Re: sentience (was: Re: ECON The Abolition Of Work)

Hal (
Tue, 5 May 1998 11:34:04 -0700 (PDT)

Damien Broderick, <>, writes:
> I assume that `sentience' means `consciousness' in this context, although,
> as has been noted before, it really just denotes any ability to register
> sensations, which snails have despite their gross stupidity and Zen
> egoless-ness. So it could be that reflexive self-awareness is an
> incidental computational by-product of very complex brained bodies
> responding in complex ways (understanding, assessing, planning etc) to a
> complex environment - rather as the red colour of blood is an accidental
> by-product of what it's made out of, and without any teleological merits.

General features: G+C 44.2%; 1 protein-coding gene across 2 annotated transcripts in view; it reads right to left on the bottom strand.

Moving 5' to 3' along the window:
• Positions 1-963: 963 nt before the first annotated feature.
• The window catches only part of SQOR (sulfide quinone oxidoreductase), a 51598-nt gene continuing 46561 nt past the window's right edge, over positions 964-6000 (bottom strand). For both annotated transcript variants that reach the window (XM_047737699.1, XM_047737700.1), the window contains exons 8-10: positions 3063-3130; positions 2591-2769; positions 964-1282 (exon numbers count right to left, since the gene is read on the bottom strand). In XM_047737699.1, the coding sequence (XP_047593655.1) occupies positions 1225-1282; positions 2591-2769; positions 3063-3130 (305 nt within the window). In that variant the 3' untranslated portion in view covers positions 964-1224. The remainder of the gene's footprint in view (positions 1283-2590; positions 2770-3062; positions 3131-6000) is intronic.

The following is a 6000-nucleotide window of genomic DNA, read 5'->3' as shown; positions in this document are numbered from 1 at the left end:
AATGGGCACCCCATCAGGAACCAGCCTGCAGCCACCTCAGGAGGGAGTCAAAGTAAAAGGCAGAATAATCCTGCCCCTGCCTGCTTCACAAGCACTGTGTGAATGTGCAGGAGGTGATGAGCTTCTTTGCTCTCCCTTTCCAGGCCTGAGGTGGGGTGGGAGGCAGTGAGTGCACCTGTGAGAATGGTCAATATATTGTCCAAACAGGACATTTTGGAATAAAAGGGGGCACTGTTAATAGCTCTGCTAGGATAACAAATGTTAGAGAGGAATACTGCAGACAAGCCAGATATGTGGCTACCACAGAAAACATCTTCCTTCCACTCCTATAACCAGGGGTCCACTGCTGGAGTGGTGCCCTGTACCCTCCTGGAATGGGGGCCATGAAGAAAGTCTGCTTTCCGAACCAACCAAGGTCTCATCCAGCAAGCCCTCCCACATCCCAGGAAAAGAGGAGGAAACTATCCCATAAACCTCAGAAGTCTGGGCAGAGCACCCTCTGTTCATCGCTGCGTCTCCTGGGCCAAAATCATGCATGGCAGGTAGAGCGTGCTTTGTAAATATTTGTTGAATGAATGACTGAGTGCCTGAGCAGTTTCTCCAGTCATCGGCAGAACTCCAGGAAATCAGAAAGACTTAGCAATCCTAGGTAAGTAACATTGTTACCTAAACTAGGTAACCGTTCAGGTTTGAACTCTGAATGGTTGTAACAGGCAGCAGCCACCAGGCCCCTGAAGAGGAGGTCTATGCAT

Wouldn't the functionalist perspective suggest that consciousness is not
an "incidental" by-product, but rather an "inevitable" one? In other
words, you automatically get consciousness when you have the kind of
complex system Damien is describing. Any system which has a sufficiently
rich representation of itself and the world is conscious - that is what
consciousness is.

One problem with this suggestion is that it implies that a relatively
simple computer program, say CYC with its thousands of interrelated
facts about the world, would be conscious to some degree. Such a
program is far from being able to pass the Turing test, and we might
not be comfortable setting the bar for consciousness so much lower than
that for human equivalent intelligence. But on the other hand, it
appears in nature that conscious awareness is in fact much easier to
produce than human intelligence, so perhaps this is not so objectionable
after all.